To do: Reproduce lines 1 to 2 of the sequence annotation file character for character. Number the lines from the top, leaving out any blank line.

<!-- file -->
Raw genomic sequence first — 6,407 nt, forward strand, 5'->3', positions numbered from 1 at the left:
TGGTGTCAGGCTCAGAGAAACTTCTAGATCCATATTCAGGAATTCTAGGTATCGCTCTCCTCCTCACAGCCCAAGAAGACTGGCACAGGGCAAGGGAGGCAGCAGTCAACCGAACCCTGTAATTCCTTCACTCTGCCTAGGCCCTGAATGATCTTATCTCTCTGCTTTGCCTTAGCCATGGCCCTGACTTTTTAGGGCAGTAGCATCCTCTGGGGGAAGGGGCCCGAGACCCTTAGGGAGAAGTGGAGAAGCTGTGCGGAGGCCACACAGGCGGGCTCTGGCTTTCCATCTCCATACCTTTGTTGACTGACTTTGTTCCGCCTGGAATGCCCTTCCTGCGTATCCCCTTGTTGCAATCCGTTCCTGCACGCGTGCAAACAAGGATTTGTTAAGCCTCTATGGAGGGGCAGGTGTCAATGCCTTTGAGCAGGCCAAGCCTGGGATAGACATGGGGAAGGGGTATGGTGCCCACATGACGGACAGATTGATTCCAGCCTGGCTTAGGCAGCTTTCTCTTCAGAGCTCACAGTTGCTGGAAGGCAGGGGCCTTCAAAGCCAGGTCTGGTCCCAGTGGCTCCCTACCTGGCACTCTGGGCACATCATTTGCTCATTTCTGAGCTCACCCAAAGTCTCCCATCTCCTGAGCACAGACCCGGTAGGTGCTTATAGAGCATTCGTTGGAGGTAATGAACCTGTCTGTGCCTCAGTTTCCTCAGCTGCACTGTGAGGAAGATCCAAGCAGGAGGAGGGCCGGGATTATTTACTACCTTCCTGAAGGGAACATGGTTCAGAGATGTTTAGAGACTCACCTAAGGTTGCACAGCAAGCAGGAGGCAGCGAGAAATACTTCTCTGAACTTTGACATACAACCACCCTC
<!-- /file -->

Raw genomic sequence first — 6,407 nt, forward strand, 5'->3', positions numbered from 1 at the left:
TGGTGTCAGGCTCAGAGAAACTTCTAGATCCATATTCAGGAATTCTAGGTATCGCTCTCCTCCTCACAGCCCAAGAAGACTGGCACAGGGCAAGGGAGGCAGCAGTCAACCGAACCCTGTAATTCCTTCACTCTGCCTAGGCCCTGAATGATCTTATCTCTCTGCTTTGCCTTAGCCATGGCCCTGACTTTTTAGGGCAGTAGCATCCTCTGGGGGAAGGGGCCCGAGACCCTTAGGGAGAAGTGGAGAAGCTGTGCGGAGGCCACACAGGCGGGCTCTGGCTTTCCATCTCCATACCTTTGTTGACTGACTTTGTTCCGCCTGGAATGCCCTTCCTGCGTATCCCCTTGTTGCAATCCGTTCCTGCACGCGTGCAAACAAGGATTTGTTAAGCCTCTATGGAGGGGCAGGTGTCAATGCCTTTGAGCAGGCCAAGCCTGGGATAGACATGGGGAAGGGGTATGGTGCCCACATGACGGACAGATTGATTCCAGCCTGGCTTAGGCAGCTTTCTCTTCAGAGCTCACAGTTGCTGGAAGGCAGGGGCCTTCAAAGCCAGGTCTGGTCCCAGTGGCTCCCTACCTGGCACTCTGGGCACATCATTTGCTCATTTCTGAGCTCACCCAAAGTCTCCCATCTCCTGAGCACAGACCCGGTAGGTGCTTATAGAGCATTCGTTGGAGGTAATGAACCTGTCTGTGCCTCAGTTTCCTCAGCTGCACTGTGAGGAAGATCCAAGCAGGAGGAGGGCCGGGATTATTTACTACCTTCCTGAAGGGAACATGGTTCAGAGATGTTTAGAGACTCACCTAAGGTTGCACAGCAAGCAGGAGGCAGCGAGAAATACTTCTCTGAACTTTGACATACAACCACCCTC